- Hans Weber
- December 1, 2023
Czech Town of Zatec and its Hops Landscape Designated as UNESCO World Heritage Site
The Czech town of Zatec and its historic hops landscape have been designated as a UNESCO World Heritage Site during the 45th session of the World Heritage Committee held in Riyadh. This achievement marks the 17th site in the Czech Republic to be added to the prestigious World Heritage List and notably, the first hop-growing landscape globally to receive this prestigious status.
The successful nomination process followed the original recommendation by the World Heritage Committee in 2018 to revise the nomination to include a currently active hop-growing landscape. The new designation recognizes the cultural significance of hop cultivation in Czech history.
Culture Minister Martin Baxa (ODS) expressed his delight at the news, highlighting the deep cultural connection between Czech heritage and hop cultivation. He believes that the UNESCO status will not only validate the exceptional value of the site but also stimulate further development, enhanced protection, and collaboration in areas such as conservation, tourism, and promotion.
The designation offers promising prospects for the town of Zatec, which has been striving for inclusion on the UNESCO World Heritage List since 2007. Mayor Radim Laibl (ANO) emphasized the uniqueness of this recognition, underscoring the fact that it’s the first time a hop-growing area has received such status.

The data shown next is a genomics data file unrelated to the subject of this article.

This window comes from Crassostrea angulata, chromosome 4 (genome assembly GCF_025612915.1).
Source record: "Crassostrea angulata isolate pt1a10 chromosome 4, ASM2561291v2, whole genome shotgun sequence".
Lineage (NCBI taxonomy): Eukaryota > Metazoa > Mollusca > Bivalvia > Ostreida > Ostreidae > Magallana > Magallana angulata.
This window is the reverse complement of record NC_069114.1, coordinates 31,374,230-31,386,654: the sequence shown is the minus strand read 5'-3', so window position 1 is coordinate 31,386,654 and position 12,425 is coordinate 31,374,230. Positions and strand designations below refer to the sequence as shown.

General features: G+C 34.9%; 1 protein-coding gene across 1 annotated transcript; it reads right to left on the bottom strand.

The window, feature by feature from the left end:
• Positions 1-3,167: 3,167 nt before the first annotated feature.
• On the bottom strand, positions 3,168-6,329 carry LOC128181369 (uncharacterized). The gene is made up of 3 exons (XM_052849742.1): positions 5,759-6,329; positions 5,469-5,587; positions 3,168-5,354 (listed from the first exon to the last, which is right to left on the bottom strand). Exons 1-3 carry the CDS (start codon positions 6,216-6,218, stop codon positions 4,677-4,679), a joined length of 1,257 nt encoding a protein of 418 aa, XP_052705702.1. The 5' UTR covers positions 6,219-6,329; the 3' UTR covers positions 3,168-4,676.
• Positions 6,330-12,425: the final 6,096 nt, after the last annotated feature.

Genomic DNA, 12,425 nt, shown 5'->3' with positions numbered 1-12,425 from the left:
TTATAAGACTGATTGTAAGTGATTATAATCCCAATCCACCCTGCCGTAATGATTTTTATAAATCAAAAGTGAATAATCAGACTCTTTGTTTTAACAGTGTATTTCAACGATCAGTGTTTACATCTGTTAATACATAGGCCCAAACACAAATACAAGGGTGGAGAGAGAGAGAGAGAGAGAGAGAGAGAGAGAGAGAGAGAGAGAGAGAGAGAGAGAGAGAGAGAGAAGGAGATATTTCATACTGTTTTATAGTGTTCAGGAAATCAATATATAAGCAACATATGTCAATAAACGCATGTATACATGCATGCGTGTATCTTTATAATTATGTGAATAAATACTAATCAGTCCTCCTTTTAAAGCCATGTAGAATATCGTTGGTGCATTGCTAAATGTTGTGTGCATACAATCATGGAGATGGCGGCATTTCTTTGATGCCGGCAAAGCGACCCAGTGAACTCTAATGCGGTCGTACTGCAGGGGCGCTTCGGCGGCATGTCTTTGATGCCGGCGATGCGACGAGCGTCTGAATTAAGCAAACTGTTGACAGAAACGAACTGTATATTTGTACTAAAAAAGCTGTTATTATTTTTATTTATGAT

The Zatec World Heritage Site encompasses a centuries-old tradition of hop cultivation and consists of two distinct parts. The first part features a landscape with hop farms and the villages of Trnovany and Steteknik, including a local castle. The second part encompasses the historic center of Zatec, along with its 19th-century industrial quarter, characterized by a high concentration of buildings linked to hop processing and trade. Both parts are intricately connected by the Ohre River.
This newly designated site showcases a hop-growing heritage that spans over 700 years, surviving demographic changes throughout history. It comprises a wide range of features, from traditional hop houses to structures used for drying, packing, certifying, and storing hops, as well as elements of the historic transportation network encompassing roads, railways, the River Ohre, and other watercourses. The UNESCO recognition solidifies the cultural and historical significance of the Czech Republic’s hop cultivation traditions on a global scale.
Article by Prague Forum